Up and Coming Educational Technology Trends
Modern education is influenced by the technological development as well as other industries. No wonder innovative technologies change the way we used to learn and that happens incredibly quickly. Let’s see what major technologies will define the future of modern education and in what way.
The Internet of Things (IoT)
The Internet of Things (IoT) consists of “objects endowed with computing power through processors or embedded sensors that are capable of transmitting information across networks.” When applied to student learning and campus activity, it can inform the direction of content delivery and institutional planning: “Institutions are partnering with industry to provide students with hands-on experiences designing and building IoT devices, equipping them with the skills to meet workforce needs.”
Distant learning continues to get popularity, and virtual classrooms play an important role in the modern way of learning. A virtual classroom is an online tool or a part of the learning platform that provides students with course materials, home assignment, assessment tests as well as means to communicate and discuss the topics. They might also be connected with social media as well as be an integral part of LMS. Virtual classrooms allow students to be a part of the learning environment and get instructions from the teacher. Being a kind of
distant education, they are provided with contemporary synchronous technologies like web conferencing, lifestreaming, VoIP, etc. That guarantees real-time discussions that are as effective as learning in customary classrooms.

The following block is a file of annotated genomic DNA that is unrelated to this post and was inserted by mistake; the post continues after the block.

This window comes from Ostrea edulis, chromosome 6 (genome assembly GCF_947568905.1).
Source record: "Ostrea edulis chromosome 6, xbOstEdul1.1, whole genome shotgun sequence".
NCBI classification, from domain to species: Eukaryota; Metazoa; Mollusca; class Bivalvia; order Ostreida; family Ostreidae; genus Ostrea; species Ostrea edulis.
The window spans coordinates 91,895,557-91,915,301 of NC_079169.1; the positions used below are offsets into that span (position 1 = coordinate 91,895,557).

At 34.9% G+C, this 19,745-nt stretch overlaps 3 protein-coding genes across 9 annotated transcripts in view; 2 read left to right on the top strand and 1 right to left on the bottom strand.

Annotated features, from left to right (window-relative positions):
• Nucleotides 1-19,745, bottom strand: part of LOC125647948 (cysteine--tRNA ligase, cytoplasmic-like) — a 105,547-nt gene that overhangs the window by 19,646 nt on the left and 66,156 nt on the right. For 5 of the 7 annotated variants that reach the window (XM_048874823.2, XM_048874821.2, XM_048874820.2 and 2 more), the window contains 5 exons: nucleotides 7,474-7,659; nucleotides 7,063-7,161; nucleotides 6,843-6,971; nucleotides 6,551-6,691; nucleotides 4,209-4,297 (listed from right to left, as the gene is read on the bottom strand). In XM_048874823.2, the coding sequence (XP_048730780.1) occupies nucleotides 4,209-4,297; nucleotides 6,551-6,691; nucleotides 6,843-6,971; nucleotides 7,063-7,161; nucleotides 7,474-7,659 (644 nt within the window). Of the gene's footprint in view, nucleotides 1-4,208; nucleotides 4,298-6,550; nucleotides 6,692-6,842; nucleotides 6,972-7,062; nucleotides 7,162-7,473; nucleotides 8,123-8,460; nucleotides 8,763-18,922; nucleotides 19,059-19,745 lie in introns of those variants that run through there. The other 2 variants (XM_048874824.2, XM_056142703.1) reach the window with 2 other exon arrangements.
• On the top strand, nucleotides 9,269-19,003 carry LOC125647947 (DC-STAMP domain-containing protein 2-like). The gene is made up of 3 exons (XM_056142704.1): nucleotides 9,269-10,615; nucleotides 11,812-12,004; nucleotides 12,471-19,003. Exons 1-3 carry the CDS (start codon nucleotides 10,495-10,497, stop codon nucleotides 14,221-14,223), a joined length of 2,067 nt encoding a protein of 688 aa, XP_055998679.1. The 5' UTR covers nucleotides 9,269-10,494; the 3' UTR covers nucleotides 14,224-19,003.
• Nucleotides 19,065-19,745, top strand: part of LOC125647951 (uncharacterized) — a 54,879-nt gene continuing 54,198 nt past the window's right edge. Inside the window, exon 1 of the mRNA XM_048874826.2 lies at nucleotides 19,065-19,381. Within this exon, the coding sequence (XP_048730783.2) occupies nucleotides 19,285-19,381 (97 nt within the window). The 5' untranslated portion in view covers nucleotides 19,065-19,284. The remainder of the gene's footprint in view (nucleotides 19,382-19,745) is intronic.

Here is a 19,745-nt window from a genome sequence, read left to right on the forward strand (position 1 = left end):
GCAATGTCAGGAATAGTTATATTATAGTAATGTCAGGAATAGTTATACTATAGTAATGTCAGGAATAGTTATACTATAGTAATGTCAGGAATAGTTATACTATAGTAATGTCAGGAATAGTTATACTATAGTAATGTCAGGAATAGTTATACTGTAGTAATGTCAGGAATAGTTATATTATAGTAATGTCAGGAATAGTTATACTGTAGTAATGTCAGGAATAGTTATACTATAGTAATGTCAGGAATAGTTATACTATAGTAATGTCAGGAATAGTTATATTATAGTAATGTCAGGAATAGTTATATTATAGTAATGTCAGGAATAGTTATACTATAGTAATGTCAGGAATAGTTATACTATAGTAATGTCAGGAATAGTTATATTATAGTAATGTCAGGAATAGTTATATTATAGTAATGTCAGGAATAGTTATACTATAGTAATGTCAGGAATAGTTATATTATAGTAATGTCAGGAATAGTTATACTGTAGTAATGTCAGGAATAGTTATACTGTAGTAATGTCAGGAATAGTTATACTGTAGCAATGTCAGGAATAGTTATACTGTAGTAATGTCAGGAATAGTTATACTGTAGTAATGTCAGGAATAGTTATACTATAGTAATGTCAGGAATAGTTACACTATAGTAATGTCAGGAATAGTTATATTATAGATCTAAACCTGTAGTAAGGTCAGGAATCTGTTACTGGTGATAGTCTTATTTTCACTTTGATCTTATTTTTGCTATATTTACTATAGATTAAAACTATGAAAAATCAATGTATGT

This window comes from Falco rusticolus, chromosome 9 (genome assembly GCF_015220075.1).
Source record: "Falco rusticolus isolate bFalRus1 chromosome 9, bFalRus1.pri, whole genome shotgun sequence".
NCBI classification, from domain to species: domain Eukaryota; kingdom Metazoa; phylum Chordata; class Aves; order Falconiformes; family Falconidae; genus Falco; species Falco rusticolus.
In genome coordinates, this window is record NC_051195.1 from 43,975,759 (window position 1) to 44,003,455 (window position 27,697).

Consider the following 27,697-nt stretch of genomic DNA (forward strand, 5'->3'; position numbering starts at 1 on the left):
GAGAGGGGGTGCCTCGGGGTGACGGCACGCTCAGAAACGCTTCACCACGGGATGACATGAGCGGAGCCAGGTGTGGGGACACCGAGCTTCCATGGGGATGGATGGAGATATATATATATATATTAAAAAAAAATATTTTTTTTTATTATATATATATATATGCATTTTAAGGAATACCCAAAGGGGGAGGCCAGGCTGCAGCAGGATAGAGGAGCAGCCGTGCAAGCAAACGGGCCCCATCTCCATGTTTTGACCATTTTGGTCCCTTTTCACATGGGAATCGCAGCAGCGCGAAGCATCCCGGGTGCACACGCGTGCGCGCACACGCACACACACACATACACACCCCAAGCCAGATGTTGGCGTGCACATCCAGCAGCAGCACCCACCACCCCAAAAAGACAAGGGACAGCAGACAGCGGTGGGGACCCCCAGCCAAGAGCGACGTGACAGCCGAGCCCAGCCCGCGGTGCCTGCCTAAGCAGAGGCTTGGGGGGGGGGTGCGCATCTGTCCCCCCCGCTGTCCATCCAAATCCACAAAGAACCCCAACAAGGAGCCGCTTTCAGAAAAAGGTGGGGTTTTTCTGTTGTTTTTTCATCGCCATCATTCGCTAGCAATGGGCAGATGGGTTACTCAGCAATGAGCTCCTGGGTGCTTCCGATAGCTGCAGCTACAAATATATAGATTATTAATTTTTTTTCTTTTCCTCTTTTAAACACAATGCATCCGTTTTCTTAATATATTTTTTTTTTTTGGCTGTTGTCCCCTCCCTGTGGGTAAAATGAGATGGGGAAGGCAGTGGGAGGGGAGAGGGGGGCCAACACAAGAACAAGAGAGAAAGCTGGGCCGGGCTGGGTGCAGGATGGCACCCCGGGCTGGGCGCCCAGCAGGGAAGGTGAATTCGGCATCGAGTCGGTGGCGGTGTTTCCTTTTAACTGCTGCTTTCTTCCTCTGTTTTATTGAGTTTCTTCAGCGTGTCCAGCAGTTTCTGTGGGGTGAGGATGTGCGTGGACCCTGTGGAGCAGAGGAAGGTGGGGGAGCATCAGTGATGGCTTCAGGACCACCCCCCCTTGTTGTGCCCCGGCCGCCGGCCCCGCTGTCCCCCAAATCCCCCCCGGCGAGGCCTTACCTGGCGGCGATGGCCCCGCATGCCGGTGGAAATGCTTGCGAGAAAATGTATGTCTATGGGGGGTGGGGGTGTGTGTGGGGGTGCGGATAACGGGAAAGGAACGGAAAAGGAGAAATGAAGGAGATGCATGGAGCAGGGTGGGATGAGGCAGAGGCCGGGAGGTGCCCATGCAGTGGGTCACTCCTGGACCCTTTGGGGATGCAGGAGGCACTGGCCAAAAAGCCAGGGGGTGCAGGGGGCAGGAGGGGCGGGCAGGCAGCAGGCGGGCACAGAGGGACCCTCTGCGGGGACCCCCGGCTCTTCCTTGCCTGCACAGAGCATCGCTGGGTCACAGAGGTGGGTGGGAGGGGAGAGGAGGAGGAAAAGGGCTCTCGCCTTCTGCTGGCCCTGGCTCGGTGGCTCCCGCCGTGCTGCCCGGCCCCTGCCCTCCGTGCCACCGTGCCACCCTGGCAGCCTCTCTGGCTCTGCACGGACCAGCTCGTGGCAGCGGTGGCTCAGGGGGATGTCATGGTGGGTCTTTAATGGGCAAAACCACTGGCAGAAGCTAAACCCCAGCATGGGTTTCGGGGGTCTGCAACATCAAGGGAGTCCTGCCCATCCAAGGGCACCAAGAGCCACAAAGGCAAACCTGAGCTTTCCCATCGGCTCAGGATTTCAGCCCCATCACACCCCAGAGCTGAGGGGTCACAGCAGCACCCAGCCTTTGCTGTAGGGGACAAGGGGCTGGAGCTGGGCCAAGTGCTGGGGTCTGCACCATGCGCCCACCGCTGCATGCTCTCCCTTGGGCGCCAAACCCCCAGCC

Delivering deeper engagement than a traditional textbook, virtual reality inside the classroom promotes content-rich learning and social interaction. It provides a context for learning because the visual element of virtual reality enhances the relationships between concepts and information much better than reading alone.
Tools like Google Cardboard are both a platform and a product to experience and encourage interest in virtual reality.
Witness the cult-like popularity of Pokémon Go. Augmented reality, which superimposes digital content, including hologram images, onto a user’s view of what they see is still relatively new. Unlike virtual reality, it allows the user to ‘maintain control’ of their environment by seeing the real world around them.
Improvements in the performance and cost of solutions like Microsoft HoloLens (think first generation iPod versus latest iPod) will help drive this technology into the mainstream.
Perhaps the least educationally applicable but most complex technology of the New Media Consortium (NMC) report is wearable technology. Google’s “Project Glass” is one of the most talked-about current examples. One of the most promising potential outcomes of wearable technology in higher education is productivity: tools that
could automatically send information via text, e-mail, and social networks on behalf of the user – based on voice commands, gestures, and other indicators – that would help students and educators communicate with one another, keep track of updates, and better organize notifications.
While no one can ever predict the future with absolute accuracy, educators can plan for likely outcomes. There are also massive opportunities to embrace the potential of new and emerging technologies within education. There is no denying that the ability to deliver accessible education for all, that is meaningful and relevant to the future workplace, will be crucial.